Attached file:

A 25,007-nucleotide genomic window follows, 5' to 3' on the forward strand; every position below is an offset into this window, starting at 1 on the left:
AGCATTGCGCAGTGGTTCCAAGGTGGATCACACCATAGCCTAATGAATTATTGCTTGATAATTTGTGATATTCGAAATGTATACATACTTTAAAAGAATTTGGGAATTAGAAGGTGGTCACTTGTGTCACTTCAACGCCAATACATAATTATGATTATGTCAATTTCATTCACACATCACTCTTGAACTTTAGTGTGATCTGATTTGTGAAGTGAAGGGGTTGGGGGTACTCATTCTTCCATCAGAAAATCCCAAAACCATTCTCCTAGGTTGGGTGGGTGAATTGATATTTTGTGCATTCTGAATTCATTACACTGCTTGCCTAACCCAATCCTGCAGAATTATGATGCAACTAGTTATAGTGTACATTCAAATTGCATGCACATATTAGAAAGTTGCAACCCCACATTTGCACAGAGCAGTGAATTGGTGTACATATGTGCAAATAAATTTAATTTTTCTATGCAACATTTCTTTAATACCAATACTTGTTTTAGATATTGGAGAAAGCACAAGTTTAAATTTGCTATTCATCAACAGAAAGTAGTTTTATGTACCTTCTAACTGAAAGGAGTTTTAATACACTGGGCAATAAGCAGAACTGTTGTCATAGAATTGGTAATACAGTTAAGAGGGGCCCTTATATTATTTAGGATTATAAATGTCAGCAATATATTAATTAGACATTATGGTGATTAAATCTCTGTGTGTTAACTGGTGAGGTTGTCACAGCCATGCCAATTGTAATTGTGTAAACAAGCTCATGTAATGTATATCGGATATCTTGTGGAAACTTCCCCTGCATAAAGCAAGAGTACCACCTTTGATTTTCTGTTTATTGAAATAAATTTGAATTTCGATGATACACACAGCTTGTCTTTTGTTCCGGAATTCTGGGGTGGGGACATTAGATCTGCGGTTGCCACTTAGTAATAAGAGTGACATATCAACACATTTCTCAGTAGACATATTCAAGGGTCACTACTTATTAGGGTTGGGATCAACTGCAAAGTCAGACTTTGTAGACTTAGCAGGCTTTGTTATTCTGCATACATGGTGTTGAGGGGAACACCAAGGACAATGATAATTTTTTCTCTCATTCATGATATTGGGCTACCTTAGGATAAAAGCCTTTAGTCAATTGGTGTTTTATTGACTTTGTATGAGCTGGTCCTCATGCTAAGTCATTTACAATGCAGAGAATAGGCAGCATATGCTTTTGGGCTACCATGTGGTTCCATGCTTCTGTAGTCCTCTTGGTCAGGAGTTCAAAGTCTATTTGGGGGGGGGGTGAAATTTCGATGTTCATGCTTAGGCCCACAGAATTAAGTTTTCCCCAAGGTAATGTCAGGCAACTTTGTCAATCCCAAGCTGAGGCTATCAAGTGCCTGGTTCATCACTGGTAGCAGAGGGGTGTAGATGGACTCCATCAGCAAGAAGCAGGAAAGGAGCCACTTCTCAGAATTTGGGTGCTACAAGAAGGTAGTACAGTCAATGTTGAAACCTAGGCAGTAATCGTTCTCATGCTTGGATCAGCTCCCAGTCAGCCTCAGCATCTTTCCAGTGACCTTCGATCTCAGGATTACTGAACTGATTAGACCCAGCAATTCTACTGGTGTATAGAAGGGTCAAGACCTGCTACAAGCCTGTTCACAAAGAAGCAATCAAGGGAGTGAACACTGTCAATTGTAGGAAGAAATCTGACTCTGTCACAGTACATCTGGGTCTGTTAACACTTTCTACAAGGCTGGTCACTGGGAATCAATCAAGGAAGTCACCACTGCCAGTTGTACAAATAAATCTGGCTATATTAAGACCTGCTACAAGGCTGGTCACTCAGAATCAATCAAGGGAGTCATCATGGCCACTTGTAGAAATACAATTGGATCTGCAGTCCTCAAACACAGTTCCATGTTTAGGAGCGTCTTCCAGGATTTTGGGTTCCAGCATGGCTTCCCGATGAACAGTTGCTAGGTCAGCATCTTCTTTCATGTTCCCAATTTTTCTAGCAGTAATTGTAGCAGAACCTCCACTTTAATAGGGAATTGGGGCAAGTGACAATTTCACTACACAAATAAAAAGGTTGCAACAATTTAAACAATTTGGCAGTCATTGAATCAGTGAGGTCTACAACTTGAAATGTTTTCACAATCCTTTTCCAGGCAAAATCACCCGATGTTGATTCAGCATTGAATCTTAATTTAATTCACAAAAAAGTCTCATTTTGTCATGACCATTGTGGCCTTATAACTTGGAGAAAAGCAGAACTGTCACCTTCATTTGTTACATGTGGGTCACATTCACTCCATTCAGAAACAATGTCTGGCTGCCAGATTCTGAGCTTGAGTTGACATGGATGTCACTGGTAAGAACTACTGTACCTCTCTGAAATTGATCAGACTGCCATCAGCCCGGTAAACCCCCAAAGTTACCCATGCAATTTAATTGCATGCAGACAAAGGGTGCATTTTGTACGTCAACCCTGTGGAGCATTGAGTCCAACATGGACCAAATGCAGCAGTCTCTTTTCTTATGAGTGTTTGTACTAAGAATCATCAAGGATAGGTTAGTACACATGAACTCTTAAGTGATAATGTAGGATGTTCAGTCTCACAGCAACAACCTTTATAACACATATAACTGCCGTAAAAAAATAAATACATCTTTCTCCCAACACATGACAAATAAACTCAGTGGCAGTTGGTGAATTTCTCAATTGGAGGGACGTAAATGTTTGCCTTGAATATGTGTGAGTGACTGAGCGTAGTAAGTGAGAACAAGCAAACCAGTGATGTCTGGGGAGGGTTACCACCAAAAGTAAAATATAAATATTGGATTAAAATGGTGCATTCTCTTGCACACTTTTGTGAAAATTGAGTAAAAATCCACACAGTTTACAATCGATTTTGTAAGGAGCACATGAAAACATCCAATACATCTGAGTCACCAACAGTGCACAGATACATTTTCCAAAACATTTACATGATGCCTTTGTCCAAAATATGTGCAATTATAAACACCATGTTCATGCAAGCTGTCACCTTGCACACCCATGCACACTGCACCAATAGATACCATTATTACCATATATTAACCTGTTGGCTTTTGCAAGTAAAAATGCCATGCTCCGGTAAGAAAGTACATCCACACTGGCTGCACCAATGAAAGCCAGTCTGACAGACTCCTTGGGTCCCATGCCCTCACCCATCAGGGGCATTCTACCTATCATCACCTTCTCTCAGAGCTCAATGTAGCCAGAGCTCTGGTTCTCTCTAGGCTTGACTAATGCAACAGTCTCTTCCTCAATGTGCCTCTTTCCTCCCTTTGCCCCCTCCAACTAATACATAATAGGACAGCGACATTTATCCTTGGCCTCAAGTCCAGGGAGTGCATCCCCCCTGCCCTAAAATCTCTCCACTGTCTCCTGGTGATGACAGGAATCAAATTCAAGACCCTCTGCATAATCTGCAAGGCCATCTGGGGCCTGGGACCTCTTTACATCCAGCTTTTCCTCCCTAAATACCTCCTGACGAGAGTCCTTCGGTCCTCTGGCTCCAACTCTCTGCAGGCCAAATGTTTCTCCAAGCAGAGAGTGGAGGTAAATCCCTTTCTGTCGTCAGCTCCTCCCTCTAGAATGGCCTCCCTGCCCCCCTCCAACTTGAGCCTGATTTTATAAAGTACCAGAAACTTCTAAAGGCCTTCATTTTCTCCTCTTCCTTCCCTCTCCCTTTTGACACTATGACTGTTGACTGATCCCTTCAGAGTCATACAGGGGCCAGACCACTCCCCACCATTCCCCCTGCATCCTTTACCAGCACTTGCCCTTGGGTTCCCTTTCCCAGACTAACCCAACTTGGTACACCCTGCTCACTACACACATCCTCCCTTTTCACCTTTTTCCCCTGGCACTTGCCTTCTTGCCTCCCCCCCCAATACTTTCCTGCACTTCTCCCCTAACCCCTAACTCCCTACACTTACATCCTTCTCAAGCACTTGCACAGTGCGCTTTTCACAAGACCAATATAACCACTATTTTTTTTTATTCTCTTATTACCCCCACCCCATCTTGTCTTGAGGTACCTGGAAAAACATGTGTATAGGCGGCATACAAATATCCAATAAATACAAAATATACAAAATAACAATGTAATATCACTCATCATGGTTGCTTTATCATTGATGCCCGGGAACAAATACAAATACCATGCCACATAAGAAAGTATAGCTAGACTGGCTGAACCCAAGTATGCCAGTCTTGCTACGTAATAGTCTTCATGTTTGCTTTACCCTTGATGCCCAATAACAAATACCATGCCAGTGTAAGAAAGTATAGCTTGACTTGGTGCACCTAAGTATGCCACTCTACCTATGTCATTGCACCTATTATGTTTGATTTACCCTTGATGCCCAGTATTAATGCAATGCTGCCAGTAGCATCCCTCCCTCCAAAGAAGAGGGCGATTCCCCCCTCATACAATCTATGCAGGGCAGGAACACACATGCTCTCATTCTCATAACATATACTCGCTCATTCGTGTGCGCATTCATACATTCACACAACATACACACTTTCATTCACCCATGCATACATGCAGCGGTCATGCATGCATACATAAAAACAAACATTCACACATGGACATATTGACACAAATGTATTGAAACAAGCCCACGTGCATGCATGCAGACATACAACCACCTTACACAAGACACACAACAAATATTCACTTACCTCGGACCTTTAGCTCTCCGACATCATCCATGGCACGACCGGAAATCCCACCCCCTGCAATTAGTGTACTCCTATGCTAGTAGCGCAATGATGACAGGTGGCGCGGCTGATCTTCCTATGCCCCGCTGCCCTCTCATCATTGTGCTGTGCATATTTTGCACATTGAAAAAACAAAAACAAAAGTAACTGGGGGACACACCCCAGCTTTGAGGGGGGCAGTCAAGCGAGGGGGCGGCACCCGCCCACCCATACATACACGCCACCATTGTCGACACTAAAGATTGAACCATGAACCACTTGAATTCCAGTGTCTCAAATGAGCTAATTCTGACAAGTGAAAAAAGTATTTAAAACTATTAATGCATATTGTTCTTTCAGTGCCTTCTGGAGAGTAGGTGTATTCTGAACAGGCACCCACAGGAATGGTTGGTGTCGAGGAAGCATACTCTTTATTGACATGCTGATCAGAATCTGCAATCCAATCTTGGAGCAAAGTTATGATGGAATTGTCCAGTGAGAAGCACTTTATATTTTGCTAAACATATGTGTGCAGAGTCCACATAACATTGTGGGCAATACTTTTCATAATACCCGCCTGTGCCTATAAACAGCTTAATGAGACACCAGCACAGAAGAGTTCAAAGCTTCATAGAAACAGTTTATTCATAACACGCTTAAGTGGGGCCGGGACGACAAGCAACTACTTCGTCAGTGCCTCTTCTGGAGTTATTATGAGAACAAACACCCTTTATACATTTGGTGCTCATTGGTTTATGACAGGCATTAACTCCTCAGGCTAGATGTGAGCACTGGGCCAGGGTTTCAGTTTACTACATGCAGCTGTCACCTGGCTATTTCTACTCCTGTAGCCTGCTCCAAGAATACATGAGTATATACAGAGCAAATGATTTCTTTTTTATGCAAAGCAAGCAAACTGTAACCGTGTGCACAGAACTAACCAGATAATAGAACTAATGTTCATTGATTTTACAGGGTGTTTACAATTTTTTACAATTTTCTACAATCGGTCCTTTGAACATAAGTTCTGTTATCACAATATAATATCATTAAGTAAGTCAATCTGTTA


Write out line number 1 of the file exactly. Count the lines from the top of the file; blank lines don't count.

A 25,007-nucleotide genomic window follows, 5' to 3' on the forward strand; every position below is an offset into this window, starting at 1 on the left: